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Relentless is the Word on Defense

ESPN.com's Brett McMurphy asked each of the 65 coaches from the Power Five conferences to describe their team in one word

Ole Miss head coach Hugh Freeze's word? Relentless.

The same can be said of the Ole Miss defense. 

And it starts up front with the defensive line, headlined by sophomore defensive tackle Robert Nkemdiche and bolstered by the return of junior defensive end C.J. Johnson and the additions of sophomore Fadol Brown and freshman Marquis Haynes.

"With Coach (Dave) Wommack, since we have been together, we have been an attack defense that's going to create pressure," defensive line coach Chris Kiffin said. "If you can do that with just your front four, a four-man rush, and still have the ability to pressure in multiple ways, that's the perfect combination for us."

"This camp, we have shown so much progress in the D-line," Nkemdiche said. "We're getting after the quarterback every day. (Wommack) is so much more comfortable. He's sending us four guys and letting his guys cover."

Much is expected from Nkemdiche in his sophomore campaign after recording 34 tackles, 2.0 sacks, 8.0 tackles for loss and three quarterback hurries in his freshman All-American season. He bounced between defensive end and defensive tackle but has found a home at defensive tackle this season.

"I expect really big things from him," Kiffin said. "The world is going to be really surprised when they see him play on Thursday night. I would be shocked if he didn't take over the game, from a 3-technique standpoint and what a 3-technique can do in a game. I would be shocked if he doesn't. He's that good. We have guys in place around him to be really good on defense. This year he's really matured."

"He's definitely found his way in college football," Johnson said. "His get-off is probably second to none. He's going to acquire a lot of attention, and everybody knows that. It makes us raise our level of play because we know what they're going to give him. We're going to have to step and pick up the slack a little bit."

The defensive line looks to improve the pass rush after experiencing a decline in sacks from 38 in 2012 to 20 in 2013, in addition to taking pressure off the secondary. 

The defensive backfield is arguably the deepest and most experienced unit of the defense with a combined 96 starts among the five starters on the depth chart, led by the Southeastern Conference's lone returning All-American in senior safety Cody Prewitt.

"I feel better about the secondary than I have in three years," Wommack said. "I'm really pleased with the guys. We have some guys who can cover. We have some smart guys and can create different packages with those guys. This is one of better defensive teams that have been around the last couple of years."

"Having C.J. (Johnson) back takes our pass rush to a whole new level," junior defensive back Mike Hilton said. "We know if we can hold up on the back end and make the quarterback hold it the pass rush from the front four can be something special."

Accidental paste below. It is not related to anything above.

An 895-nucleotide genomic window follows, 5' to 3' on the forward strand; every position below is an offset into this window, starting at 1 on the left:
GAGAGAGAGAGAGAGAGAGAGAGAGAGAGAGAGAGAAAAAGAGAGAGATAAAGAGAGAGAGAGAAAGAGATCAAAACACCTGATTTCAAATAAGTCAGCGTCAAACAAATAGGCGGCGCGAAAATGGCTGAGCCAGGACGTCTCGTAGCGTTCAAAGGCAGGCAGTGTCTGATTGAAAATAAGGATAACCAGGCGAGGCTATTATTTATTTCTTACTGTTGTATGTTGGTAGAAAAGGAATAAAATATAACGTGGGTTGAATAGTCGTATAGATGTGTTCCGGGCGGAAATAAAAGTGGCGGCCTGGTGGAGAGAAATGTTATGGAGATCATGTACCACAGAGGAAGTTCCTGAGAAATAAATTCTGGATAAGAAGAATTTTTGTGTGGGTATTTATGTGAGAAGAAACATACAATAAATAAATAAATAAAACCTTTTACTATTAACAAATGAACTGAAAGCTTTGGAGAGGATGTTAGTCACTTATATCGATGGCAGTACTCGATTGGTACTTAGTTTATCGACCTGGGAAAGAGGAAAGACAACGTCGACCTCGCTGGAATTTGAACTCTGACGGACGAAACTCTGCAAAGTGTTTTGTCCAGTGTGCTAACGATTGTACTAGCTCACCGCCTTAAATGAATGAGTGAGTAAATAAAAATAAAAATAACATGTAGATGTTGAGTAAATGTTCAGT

With the depth, experience and promise of more aggressive play-calling, the sky is the limit for the Ole Miss defense in 2014.


In case you missed it, Fins Up (Part 1) from last year:


Pitching, Defense Key Rebels To Win

Ole Miss struck early with five runs over the first four innings, which Chris Ellis and Wyatt Short made hold up in a 6-1 win over Mississippi State Friday night at Dudy Noble Field.

The leadoff man for Mississippi State reached base safely in five of the seven innings that Ellis started, but he limited the damage to one run in 6.2 innings, as he scattered eight hits with a walk, two hit batsmen and two strikeouts. It marked the seventh time in nine starts that he allowed no earned runs or one earned run this season.

"He was terrific," head coach Mike Bianco said. "He made pitches when he had to. He looked like he was so in command of the game. I was proud of the way he pitched, better than he's been in a while."

"It felt like every inning they got a leadoff guy on, whether it was beating out an infield single, or I walk a guy, or hit a guy, but it was good to have defense behind me that turned doubles plays and made the big play to get me out of the inning," Ellis said.

A trio of defensive plays in the middle innings highlighted the effort in the field that included just one error and saved at least one run and possibly more. 

"Chris had a great game today, throwing strikes and making it easy on the defense, getting ground balls and double-play balls to get out of innings," Errol Robinson said. "He kept us in the game throwing strikes and not too many walks today."

In the fourth, Preston Overbey knocked a ball down hit to a hole on the right side and then caught the lead runner in a run-down between third base and home for the last out of the inning. 

In the fifth, Robinson and Overbey combined on a 6-4-3 double play to get out of the inning, and then in the eighth, Braxton Lee started the inning defensively with an outfield assist, as he cut the ball off and threw out the runner at second.

"It was a big double play, not just by Errol but also a tough turn," said Bianco of the double play. "They run well. We're not holding the guy at first, so he gets a great jump, and then it's a tough turn for Preston because they're all over him. He makes a great turn and gets out of it." 

Mississippi State threatened again later in the eighth with runners at first and second and two outs. Short, who entered the game the seventh, was behind 3-0 to Wes Rea, and then he battled back to a 3-2 count before getting a lineout to Overbey to end the inning.

"We need that," said Bianco of the defense. "We defended really well up until a few weeks ago, so we need to get back to that."



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